‘This… stuff’? Oh. Okay. I see. You think this has nothing to do with you. You go to the bookstore or library or Amazon and you select… I don’t know… that mystery, for instance, and you don’t care who the publisher is or the agent or the editor, it just has a cover you’re attracted to and the blurb sounds good. And you think, oh, great, once the ebook revolution comes I can buy my books for ninety nine cents because the author will sell straight to the reader.

But what you don’t know is that that book started as work of literary fiction and the author was in writers group that suggested it was stronger as a mystery.

And you’re also blithely unaware of the fact that the agent told the author to drop the backstory about the secondary character’s childhood in Indiana, and then knew which editors specialized in the cozy mystery that book had become and knew just what publishers to send it to.

And then it was bought, and the editor and author worked for months revising it page by page, and no, I’m not talking spelling and grammar. And then other people designed the book, and selected font, and created a book cover. Reviewers and buyers were sent advanced copies, and even though it wasn’t the final polished version, reviewers and bloggers wrote about it and librarians decided to carry it and booksellers bought it. And a bookseller who was reading the reviews and publishers catalog thought that people would like the book, and put it where you would find it.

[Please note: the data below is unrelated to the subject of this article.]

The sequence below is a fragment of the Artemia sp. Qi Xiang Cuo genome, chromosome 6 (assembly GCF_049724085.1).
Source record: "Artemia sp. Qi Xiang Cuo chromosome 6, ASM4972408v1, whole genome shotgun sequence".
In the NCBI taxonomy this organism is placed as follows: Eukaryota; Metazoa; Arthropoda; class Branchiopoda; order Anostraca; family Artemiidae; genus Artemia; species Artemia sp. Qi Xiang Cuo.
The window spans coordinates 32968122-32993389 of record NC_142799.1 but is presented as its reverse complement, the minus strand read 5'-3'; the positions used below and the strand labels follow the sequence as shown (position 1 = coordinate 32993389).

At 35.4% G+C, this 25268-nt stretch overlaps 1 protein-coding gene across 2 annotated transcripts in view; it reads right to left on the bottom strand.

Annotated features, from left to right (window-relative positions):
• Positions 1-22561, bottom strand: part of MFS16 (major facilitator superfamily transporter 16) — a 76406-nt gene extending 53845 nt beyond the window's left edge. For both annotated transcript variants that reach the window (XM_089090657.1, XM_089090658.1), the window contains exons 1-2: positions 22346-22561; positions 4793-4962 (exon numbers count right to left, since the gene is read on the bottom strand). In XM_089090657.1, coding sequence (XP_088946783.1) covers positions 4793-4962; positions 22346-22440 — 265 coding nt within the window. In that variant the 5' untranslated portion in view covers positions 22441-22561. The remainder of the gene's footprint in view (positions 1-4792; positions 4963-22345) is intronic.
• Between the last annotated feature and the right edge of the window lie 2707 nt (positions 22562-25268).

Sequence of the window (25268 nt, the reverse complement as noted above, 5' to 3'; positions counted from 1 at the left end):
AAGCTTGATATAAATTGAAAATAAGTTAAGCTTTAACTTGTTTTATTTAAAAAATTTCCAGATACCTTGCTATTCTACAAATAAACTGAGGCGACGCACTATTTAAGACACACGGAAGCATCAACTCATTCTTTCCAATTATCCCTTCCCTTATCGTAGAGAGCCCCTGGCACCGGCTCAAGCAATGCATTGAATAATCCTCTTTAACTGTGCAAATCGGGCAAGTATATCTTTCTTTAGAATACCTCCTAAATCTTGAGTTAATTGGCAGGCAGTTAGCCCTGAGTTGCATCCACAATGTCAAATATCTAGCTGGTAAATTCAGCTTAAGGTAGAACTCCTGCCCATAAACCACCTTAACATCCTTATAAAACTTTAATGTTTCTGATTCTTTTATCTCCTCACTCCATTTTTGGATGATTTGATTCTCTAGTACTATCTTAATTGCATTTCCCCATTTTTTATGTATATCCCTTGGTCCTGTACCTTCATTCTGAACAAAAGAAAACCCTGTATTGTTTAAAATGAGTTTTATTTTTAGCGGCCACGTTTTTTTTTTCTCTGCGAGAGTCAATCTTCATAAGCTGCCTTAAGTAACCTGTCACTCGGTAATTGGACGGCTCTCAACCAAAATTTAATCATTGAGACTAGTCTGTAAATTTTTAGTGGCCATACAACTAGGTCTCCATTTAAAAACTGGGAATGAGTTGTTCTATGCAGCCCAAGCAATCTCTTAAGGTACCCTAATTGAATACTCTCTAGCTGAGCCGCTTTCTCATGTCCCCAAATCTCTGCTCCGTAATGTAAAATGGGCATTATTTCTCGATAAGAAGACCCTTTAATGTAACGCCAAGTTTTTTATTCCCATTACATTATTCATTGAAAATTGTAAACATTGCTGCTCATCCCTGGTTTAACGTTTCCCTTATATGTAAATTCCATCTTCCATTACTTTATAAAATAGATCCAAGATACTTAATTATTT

That book represents millions of dollars and countless jobs and it’s sort of comical how you think that you’ve made a choice that exempts you from the publishing industry when, in fact, you’re reading a book that was selected for by agents from a pile of slush and by editors from a pile of submissions.”

I know, it’s not quite right yet. And I’m clearly aiming at the Andis in the world, not at those who “get” this. Any suggestions for additions, changes, revisions?

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About Elizabeth Burns

Looking for a place to talk about young adult books? Pull up a chair, have a cup of tea, and let's chat. I am a New Jersey librarian. My opinions do not reflect those of my employer, SLJ, YALSA, or anyone else. On Twitter I'm @LizB; my email is lizzy.burns@gmail.com.

Comments

  1. Nancy says: